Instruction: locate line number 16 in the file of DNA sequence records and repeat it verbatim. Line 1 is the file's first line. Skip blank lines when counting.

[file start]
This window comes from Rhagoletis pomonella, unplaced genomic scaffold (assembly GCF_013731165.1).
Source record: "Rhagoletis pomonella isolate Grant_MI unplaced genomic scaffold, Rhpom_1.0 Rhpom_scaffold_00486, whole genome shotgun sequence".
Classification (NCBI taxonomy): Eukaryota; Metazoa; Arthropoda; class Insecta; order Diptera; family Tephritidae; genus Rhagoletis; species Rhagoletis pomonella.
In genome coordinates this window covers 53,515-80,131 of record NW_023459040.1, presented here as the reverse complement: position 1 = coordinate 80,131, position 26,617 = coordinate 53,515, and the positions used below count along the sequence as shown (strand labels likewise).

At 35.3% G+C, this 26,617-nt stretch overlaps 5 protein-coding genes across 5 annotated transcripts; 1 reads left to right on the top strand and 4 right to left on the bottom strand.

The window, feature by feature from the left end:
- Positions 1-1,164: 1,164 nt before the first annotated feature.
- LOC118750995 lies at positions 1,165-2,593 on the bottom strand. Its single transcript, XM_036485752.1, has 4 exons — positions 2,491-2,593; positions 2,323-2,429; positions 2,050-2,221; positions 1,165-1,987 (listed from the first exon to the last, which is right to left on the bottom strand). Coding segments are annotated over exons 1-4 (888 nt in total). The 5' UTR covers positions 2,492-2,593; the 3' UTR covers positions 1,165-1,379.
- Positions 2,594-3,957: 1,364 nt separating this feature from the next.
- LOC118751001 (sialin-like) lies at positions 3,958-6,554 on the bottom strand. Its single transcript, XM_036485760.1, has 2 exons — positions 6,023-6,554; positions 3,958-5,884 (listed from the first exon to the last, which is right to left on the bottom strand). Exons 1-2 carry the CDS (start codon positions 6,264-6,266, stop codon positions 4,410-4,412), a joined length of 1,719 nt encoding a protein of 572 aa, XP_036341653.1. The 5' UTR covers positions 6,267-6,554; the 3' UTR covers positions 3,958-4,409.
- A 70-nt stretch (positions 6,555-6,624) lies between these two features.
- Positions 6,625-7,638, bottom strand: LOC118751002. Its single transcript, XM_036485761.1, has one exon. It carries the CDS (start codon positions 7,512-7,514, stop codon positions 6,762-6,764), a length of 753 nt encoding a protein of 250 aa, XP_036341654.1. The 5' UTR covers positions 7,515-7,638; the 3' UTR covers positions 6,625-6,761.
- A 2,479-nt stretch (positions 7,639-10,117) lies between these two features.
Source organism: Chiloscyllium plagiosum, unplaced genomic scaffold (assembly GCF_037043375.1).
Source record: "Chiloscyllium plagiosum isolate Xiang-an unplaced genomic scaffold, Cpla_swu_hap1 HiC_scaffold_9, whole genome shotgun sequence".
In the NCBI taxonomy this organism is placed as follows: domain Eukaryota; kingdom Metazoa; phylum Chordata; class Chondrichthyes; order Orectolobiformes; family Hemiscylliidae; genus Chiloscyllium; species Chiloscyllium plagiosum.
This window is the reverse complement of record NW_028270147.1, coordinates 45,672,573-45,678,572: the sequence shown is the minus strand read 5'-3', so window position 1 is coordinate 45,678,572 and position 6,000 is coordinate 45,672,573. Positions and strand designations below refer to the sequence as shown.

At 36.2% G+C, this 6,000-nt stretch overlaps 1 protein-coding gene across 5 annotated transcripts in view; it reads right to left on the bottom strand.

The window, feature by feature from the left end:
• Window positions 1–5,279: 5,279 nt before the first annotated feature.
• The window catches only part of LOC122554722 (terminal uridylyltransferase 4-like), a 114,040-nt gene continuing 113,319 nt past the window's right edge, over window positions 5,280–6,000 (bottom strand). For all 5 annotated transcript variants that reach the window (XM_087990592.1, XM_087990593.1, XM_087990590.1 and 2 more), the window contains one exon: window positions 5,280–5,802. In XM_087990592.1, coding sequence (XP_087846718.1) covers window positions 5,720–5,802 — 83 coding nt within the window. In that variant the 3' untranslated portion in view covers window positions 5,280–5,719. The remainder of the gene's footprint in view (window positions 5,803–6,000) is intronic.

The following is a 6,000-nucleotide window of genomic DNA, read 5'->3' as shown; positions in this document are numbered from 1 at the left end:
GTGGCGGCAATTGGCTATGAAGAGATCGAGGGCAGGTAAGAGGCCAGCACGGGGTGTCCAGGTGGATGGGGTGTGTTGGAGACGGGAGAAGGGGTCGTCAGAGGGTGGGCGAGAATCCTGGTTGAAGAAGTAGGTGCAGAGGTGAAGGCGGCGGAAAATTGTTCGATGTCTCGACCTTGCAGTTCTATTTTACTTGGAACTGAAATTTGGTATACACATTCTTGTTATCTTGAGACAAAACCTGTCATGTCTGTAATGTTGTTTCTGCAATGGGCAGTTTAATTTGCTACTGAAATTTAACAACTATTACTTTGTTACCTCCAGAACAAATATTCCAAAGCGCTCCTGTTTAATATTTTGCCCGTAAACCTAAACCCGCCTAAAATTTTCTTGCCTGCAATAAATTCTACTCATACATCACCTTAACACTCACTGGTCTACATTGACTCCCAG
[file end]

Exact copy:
In the NCBI taxonomy this organism is placed as follows: domain Eukaryota; kingdom Metazoa; phylum Chordata; class Chondrichthyes; order Orectolobiformes; family Hemiscylliidae; genus Chiloscyllium; species Chiloscyllium plagiosum.